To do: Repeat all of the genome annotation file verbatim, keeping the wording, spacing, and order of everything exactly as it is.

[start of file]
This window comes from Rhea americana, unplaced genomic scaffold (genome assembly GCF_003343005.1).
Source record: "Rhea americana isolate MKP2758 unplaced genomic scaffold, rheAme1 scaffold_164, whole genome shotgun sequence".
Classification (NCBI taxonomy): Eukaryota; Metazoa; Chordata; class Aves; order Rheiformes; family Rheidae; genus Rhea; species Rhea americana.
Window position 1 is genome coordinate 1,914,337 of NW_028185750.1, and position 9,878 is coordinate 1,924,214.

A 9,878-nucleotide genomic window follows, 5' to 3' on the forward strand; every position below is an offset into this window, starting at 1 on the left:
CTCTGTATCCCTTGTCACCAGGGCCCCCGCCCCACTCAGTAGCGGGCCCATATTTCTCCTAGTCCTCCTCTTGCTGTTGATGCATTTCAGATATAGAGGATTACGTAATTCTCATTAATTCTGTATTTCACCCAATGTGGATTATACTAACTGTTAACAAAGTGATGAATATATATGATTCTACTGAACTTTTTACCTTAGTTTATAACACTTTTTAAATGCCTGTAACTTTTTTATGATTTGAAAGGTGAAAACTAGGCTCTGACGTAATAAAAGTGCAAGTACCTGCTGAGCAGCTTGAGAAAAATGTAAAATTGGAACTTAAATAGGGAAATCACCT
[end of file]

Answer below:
This window comes from Rhea americana, unplaced genomic scaffold (genome assembly GCF_003343005.1).
Source record: "Rhea americana isolate MKP2758 unplaced genomic scaffold, rheAme1 scaffold_164, whole genome shotgun sequence".
Classification (NCBI taxonomy): Eukaryota; Metazoa; Chordata; class Aves; order Rheiformes; family Rheidae; genus Rhea; species Rhea americana.
Window position 1 is genome coordinate 1,914,337 of NW_028185750.1, and position 9,878 is coordinate 1,924,214.

A 9,878-nucleotide genomic window follows, 5' to 3' on the forward strand; every position below is an offset into this window, starting at 1 on the left:
CTCTGTATCCCTTGTCACCAGGGCCCCCGCCCCACTCAGTAGCGGGCCCATATTTCTCCTAGTCCTCCTCTTGCTGTTGATGCATTTCAGATATAGAGGATTACGTAATTCTCATTAATTCTGTATTTCACCCAATGTGGATTATACTAACTGTTAACAAAGTGATGAATATATATGATTCTACTGAACTTTTTACCTTAGTTTATAACACTTTTTAAATGCCTGTAACTTTTTTATGATTTGAAAGGTGAAAACTAGGCTCTGACGTAATAAAAGTGCAAGTACCTGCTGAGCAGCTTGAGAAAAATGTAAAATTGGAACTTAAATAGGGAAATCACCT